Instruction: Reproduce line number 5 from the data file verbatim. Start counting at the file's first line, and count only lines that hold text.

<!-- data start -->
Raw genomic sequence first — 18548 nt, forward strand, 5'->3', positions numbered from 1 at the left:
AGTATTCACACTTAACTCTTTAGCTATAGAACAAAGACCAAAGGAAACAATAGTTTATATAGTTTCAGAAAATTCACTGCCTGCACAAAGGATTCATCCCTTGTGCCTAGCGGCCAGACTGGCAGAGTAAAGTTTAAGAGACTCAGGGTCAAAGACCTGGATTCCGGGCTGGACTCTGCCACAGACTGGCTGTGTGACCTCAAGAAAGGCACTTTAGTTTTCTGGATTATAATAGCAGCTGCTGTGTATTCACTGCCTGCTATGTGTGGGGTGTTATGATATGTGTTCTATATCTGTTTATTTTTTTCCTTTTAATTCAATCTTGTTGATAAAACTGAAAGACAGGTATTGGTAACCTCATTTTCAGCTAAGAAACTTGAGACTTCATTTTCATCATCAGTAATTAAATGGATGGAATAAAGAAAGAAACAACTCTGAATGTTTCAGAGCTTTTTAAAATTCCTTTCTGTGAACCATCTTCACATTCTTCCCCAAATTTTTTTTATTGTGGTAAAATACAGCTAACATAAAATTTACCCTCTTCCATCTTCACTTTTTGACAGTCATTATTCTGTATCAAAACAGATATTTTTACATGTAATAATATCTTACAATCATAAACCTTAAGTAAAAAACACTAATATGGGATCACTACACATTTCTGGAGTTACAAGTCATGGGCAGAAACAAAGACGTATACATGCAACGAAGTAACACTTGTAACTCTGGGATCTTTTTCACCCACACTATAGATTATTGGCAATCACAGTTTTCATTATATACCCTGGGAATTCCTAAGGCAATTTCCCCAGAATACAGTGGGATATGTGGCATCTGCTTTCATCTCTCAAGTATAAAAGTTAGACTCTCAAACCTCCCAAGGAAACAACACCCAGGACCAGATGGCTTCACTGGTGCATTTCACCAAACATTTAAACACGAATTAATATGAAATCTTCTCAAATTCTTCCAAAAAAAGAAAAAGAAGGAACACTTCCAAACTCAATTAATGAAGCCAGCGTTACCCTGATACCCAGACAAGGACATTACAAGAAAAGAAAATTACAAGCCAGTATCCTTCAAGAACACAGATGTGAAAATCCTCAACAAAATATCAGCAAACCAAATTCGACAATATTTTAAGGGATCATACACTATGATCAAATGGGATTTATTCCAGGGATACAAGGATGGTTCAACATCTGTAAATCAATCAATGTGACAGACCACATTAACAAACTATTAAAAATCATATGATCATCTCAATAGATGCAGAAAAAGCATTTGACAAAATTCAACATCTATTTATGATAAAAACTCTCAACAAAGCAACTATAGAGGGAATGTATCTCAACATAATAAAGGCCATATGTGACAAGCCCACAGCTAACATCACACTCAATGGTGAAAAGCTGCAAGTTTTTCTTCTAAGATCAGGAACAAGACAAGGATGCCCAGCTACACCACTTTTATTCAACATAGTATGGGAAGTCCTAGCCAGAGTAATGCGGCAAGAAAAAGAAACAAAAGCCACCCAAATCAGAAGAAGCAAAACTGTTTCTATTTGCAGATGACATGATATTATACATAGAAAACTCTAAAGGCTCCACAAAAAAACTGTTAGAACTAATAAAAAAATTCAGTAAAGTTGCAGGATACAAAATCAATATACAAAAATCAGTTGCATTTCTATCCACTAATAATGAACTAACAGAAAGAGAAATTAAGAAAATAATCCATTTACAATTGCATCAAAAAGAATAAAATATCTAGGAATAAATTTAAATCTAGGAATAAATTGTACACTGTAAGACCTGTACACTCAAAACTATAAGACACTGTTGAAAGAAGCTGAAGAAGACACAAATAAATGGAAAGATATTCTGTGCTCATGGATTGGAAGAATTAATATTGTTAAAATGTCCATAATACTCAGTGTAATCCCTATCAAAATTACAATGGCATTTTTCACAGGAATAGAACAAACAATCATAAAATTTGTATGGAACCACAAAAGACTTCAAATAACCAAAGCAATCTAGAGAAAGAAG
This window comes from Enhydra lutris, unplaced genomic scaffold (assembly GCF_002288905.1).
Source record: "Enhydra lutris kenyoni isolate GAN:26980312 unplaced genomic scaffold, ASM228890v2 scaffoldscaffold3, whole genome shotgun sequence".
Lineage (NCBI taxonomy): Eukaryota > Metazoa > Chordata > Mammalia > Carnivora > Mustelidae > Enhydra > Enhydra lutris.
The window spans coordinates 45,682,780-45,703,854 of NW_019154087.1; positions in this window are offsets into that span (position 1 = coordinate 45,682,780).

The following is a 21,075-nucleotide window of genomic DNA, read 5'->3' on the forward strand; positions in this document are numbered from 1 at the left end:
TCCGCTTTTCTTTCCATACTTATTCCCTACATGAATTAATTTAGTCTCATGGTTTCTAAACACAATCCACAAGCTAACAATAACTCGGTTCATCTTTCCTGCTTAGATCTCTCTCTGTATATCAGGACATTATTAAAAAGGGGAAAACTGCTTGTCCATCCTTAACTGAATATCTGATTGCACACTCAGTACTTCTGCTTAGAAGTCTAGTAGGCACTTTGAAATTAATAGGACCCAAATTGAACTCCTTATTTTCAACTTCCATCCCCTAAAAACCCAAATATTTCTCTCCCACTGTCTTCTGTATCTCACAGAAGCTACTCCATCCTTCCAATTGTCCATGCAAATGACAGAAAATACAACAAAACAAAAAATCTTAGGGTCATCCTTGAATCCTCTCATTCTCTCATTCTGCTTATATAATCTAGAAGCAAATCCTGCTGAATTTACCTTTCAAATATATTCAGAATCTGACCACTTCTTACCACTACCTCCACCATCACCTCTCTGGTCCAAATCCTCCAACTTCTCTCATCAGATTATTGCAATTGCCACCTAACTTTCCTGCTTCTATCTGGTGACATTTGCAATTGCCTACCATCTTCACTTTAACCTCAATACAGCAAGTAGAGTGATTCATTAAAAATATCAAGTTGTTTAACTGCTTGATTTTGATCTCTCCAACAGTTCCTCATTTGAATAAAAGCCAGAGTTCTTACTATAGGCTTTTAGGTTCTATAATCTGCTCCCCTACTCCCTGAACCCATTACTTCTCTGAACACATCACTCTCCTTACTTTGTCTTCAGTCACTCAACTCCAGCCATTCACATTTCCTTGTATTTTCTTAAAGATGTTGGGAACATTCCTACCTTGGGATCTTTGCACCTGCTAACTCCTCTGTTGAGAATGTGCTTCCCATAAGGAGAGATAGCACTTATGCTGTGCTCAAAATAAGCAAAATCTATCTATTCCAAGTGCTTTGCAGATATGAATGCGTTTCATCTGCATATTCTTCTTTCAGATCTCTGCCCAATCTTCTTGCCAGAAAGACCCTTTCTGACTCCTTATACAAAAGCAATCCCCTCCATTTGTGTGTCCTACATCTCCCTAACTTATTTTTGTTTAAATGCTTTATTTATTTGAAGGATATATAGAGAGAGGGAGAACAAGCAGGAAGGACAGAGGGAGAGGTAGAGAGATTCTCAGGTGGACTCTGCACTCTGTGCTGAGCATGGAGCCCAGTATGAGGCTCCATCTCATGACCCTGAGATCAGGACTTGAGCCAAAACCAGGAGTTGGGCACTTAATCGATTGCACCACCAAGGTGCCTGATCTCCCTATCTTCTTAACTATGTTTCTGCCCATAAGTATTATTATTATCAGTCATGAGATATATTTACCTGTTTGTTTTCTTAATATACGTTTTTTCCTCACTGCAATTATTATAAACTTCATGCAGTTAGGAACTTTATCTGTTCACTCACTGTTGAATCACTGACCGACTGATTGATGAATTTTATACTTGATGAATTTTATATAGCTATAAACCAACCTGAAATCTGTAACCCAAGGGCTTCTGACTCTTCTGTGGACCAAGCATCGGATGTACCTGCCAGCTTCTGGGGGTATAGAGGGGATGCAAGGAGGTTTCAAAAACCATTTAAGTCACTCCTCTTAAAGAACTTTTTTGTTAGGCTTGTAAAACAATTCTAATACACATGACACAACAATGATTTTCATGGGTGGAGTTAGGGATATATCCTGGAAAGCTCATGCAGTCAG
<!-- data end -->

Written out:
Lineage (NCBI taxonomy): Eukaryota > Metazoa > Chordata > Mammalia > Carnivora > Mustelidae > Enhydra > Enhydra lutris.